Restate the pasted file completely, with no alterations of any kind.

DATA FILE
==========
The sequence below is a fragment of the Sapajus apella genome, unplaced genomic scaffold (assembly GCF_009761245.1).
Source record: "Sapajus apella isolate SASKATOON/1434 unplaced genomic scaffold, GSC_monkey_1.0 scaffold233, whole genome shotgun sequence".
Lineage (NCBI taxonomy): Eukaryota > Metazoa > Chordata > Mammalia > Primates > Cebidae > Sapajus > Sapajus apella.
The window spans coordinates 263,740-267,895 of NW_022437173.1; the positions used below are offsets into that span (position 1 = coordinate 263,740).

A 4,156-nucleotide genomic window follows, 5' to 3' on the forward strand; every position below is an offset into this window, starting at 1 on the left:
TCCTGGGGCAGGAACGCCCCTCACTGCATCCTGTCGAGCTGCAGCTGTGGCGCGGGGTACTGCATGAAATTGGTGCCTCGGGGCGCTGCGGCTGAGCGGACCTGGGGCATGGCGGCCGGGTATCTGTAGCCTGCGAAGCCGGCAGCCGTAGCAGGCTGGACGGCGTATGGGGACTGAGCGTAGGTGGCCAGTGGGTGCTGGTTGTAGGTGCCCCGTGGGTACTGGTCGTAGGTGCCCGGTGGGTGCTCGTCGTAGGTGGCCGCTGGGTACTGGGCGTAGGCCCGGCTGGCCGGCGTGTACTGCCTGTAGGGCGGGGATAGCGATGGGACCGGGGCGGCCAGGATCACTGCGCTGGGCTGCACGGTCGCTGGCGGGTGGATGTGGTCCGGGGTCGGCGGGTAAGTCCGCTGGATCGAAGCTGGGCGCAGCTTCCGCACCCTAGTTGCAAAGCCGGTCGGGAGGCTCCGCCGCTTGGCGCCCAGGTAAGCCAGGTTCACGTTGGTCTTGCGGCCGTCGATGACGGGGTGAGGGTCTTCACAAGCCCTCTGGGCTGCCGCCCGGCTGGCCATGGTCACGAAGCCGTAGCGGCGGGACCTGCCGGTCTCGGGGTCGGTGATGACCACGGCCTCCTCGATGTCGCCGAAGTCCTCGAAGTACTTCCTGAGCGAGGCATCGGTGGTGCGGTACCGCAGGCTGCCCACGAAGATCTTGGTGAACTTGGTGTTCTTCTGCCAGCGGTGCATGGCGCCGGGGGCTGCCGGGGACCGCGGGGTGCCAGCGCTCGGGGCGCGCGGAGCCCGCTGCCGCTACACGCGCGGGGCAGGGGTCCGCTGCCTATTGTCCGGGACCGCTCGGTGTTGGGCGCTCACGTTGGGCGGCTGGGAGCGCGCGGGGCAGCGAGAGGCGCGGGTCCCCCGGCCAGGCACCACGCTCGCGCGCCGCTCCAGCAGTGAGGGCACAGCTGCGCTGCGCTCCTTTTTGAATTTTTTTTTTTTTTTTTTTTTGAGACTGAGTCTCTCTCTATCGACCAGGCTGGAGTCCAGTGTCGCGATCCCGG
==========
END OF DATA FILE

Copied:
The sequence below is a fragment of the Sapajus apella genome, unplaced genomic scaffold (assembly GCF_009761245.1).
Source record: "Sapajus apella isolate SASKATOON/1434 unplaced genomic scaffold, GSC_monkey_1.0 scaffold233, whole genome shotgun sequence".
Lineage (NCBI taxonomy): Eukaryota > Metazoa > Chordata > Mammalia > Primates > Cebidae > Sapajus > Sapajus apella.
The window spans coordinates 263,740-267,895 of NW_022437173.1; the positions used below are offsets into that span (position 1 = coordinate 263,740).

A 4,156-nucleotide genomic window follows, 5' to 3' on the forward strand; every position below is an offset into this window, starting at 1 on the left:
TCCTGGGGCAGGAACGCCCCTCACTGCATCCTGTCGAGCTGCAGCTGTGGCGCGGGGTACTGCATGAAATTGGTGCCTCGGGGCGCTGCGGCTGAGCGGACCTGGGGCATGGCGGCCGGGTATCTGTAGCCTGCGAAGCCGGCAGCCGTAGCAGGCTGGACGGCGTATGGGGACTGAGCGTAGGTGGCCAGTGGGTGCTGGTTGTAGGTGCCCCGTGGGTACTGGTCGTAGGTGCCCGGTGGGTGCTCGTCGTAGGTGGCCGCTGGGTACTGGGCGTAGGCCCGGCTGGCCGGCGTGTACTGCCTGTAGGGCGGGGATAGCGATGGGACCGGGGCGGCCAGGATCACTGCGCTGGGCTGCACGGTCGCTGGCGGGTGGATGTGGTCCGGGGTCGGCGGGTAAGTCCGCTGGATCGAAGCTGGGCGCAGCTTCCGCACCCTAGTTGCAAAGCCGGTCGGGAGGCTCCGCCGCTTGGCGCCCAGGTAAGCCAGGTTCACGTTGGTCTTGCGGCCGTCGATGACGGGGTGAGGGTCTTCACAAGCCCTCTGGGCTGCCGCCCGGCTGGCCATGGTCACGAAGCCGTAGCGGCGGGACCTGCCGGTCTCGGGGTCGGTGATGACCACGGCCTCCTCGATGTCGCCGAAGTCCTCGAAGTACTTCCTGAGCGAGGCATCGGTGGTGCGGTACCGCAGGCTGCCCACGAAGATCTTGGTGAACTTGGTGTTCTTCTGCCAGCGGTGCATGGCGCCGGGGGCTGCCGGGGACCGCGGGGTGCCAGCGCTCGGGGCGCGCGGAGCCCGCTGCCGCTACACGCGCGGGGCAGGGGTCCGCTGCCTATTGTCCGGGACCGCTCGGTGTTGGGCGCTCACGTTGGGCGGCTGGGAGCGCGCGGGGCAGCGAGAGGCGCGGGTCCCCCGGCCAGGCACCACGCTCGCGCGCCGCTCCAGCAGTGAGGGCACAGCTGCGCTGCGCTCCTTTTTGAATTTTTTTTTTTTTTTTTTTTTGAGACTGAGTCTCTCTCTATCGACCAGGCTGGAGTCCAGTGTCGCGATCCCGG